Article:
I slipped in just in time to catch the first down beat on Monday night at the Blair School of Music Composers Concert. Vanderbilt University has a number of things going for its composition program. I love how they consistently bring in guest artists, since it helps expose students to a lot of important contemporary thought and artistry.
The program on Monday included two guest artists – cellist Ovidiu Marinescu and harpist Mario Falcao – who contributed their considerable talents to the new works on the program. The evening consisted of music by Michael Slayton, Michael Alec Rose, Stan Link, Joshua McGuire and Michael Kurek. I must applaud the concert’s use of projected visuals. Images accompanied both the opening and closing works, which helped frame the audience’s experience.
The evening opened with Mirórs by Michael Slayton. Arranged for flute, clarinet and violin, Mirórs was a vibrant and engaging piece, and it made a strong start to the evening. Slayton was commissioned by Australian flautist Agatha Yim, and his piece is homage to the work of Joan Miró. Each movement was a musical interpretation of a Miró painting (and the painting referenced was projected).
Composing music for paintings that are already finished is a daunting task – it’s all about capturing the right mood and tone. Miró’s paintings are buoyant, playful and mesmerizing – sophisticated emotions to capture. Slayton achieved this beautifully via inventive percussion techniques on flute – he even found similar metallic tones on the low end of the violin. More than once he literally played the beats in the air, as Bil Jackson’s clarinet and Philip Dikeman’s flute perched a half-step (or less) away from each other. That’s a high risk/reward situation for a composer, and this ensemble sold me on every inch of the extended technique. Okay, maybe there was too much singing and clicking in the flute part, but I’m not saying it because: 1) it was commissioned by the flautist, and 2) this reviewer once composed a piece for beat-boxing flautist.
One more thing about Mirórs: I loved watching violinist Carolyn Huebl play. She performed on a few pieces during the evening with such physicality – she really seems to embody the character of her part in each work.
The second work was Unturned Stones, a three-movement work by Michael Alec Rose. This string duet was played admirably by Blair undergrads Danielle Hoisington (violin) and Laura Williamson (viola), though at times the timbre difference between the two instruments proved to be a challenge. The third movement, “Coming Home to the World,” reminded me of some of Judd Greenstein’s music: motion, engaging melodic interest, and a bevy of eighth notes. It came off as playful, with a sense of wonder. Hoisington and Williamson deserved kudos for playing such a challenging work. I look forward to hearing them again.
I thoroughly enjoyed Exeunt Omnes, from Further Adieux by Stan Link, which received a terrific performance courtesy of the Blakemore Trio and percussionist William Wiggins. The opening is strident and dramatic, and Wiggins’ vibes were a nice touch. Tension continued to build in a patient, mature way, with forceful playing by Felix Wang on cello. In the second section, orchestral bells replaced the vibe. The piece also ingeniously used pitched percussion to back strings. In this instance, it was an appealing combination of marimba, snap pizzicato on cello and notes played on the low end of the piano. I’ve never heard anything like it. And just like that, it was over. Stan Link knows when to leave a party, it seems.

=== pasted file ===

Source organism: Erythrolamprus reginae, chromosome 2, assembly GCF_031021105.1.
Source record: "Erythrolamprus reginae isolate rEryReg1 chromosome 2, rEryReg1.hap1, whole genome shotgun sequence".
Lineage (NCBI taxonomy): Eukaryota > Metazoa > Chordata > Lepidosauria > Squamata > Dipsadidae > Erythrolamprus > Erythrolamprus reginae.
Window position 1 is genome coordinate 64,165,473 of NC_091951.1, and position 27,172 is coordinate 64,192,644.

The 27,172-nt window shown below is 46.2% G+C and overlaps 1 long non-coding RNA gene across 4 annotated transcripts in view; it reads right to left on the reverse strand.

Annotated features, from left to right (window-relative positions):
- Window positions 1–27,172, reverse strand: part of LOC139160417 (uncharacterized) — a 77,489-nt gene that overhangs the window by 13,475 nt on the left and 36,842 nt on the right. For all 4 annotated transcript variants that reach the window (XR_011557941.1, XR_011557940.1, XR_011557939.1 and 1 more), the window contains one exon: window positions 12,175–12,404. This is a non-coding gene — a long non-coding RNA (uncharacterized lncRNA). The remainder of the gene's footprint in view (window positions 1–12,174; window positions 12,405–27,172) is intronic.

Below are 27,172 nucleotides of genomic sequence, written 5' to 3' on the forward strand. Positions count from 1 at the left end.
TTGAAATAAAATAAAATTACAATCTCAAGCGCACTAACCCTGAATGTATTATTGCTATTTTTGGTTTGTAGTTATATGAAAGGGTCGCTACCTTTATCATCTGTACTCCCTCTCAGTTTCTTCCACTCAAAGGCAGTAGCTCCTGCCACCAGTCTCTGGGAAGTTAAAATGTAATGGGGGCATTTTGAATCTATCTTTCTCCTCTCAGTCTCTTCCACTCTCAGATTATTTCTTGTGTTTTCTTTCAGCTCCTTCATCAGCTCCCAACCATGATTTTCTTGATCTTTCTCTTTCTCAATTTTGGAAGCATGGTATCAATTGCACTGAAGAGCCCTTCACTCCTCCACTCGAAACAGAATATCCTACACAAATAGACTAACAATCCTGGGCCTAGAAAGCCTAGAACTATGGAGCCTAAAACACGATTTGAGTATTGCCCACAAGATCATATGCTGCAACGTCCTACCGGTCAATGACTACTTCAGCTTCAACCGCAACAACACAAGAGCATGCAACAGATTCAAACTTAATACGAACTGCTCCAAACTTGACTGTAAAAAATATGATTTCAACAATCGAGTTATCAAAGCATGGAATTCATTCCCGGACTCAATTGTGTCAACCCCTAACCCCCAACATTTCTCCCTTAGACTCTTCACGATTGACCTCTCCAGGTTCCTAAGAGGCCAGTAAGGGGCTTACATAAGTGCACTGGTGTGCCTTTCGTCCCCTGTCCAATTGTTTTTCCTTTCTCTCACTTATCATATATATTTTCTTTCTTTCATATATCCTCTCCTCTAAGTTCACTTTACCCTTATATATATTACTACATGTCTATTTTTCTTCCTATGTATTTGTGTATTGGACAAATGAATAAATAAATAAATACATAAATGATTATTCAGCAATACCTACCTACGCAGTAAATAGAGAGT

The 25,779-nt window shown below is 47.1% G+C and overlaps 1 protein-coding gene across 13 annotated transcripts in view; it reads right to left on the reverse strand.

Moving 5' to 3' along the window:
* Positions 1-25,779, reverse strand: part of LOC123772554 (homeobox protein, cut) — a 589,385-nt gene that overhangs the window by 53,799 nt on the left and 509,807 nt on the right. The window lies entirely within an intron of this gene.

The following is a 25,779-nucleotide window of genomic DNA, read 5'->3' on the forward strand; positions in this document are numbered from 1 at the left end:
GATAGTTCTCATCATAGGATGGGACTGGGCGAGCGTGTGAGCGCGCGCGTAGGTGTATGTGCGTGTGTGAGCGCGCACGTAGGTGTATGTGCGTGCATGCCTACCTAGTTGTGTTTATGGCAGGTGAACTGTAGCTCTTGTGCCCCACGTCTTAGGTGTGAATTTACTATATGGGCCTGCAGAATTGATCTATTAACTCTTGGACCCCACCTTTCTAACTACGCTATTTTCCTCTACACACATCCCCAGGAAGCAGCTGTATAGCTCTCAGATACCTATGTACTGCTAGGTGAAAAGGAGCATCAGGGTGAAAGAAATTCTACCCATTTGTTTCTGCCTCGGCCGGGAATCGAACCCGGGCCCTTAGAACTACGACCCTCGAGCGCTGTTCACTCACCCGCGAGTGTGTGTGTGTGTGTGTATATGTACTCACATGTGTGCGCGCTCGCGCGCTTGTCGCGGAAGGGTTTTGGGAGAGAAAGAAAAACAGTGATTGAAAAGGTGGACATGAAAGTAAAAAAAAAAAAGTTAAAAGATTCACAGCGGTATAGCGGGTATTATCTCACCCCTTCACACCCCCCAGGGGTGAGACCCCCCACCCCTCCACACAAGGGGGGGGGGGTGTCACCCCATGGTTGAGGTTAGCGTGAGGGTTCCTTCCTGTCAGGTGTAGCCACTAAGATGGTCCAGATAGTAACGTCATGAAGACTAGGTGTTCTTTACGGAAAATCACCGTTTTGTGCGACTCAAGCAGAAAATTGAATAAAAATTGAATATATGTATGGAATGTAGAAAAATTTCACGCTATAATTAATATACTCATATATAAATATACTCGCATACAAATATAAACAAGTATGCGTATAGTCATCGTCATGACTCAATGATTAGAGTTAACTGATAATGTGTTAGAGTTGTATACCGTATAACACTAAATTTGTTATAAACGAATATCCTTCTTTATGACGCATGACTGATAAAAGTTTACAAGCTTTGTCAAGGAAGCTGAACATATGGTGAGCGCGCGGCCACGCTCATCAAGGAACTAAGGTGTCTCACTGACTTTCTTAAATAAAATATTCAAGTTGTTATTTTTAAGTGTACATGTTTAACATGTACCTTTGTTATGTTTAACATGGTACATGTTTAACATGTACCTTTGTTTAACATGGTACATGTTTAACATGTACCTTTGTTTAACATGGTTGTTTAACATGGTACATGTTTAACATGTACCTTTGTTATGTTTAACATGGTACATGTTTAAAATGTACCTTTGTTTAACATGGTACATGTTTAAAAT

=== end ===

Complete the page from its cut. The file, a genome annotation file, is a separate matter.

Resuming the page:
Hallucination on a theme by Schonberg had a great title and was accompanied by wonderful program notes (in the style of Allen Ginsberg). Joshua McGuire knows a thing or two about words. The work is quite dramatic, and reminded me of Schonberg’s pre-12 tone era. I often wanted to hear more robustness in the middle and low registers, but that might have been due to where I was sitting.
I’ll be honest: the “short” intermission ran nearly 30 minutes, because there were quite a number of things that needed to be re-arranged on stage. Everything after intermission shone brilliantly.
The opening work was the world premiere Kurek’s Serenade for Violoncello and Harp. In keeping with Kurek’s reputation for the celesta, the beginning featured shimmering lines in the upper register of the harp. Falcao’s harp sang beautifully, in the most passionate work on the program. Can I say “conventionally beautiful” in a new music review? If Marinescu’s cello playing was a person, it would be Elizabeth Taylor. It was that gorgeous.
The serenade is passionate music with a fresh sound; Kurek’s reputation is well deserved. Serendipitously, both Michael Slayton and Stan Link composed pieces quoting Die Winterreise by Franz Shubert. The classic art song was presented first, sung dramatically by Jonathan Retzlaff accompanied by Jennifer McGuire.
Next, Seanad Chang performed Michael Slayton’s Meditation and Reflections for solo viola; then, Stan Link presented “The Crystal Ship” from Dispatches from Devereux Slough. Amy Jarman sang soprano, and was backed by members of the Atlantic Ensemble. Link’s music was dramatic, with wonderful support by Wiggins on percussion. I can’t wait to see Devereux Slough in its entirety.
The closing work, the one everyone will write home about, was the world premiere of Michael Kurek’s Goodnight Moon (yes, that Goodnight Moon), sung beautifully by Crystal Kurek. The work was presented with projections of the picture book, and the role of storyteller benefited from Ms. Kurek’s musical theater background. This work will surely have a life beyond Nashville in “young people’s concerts” around the English speaking world.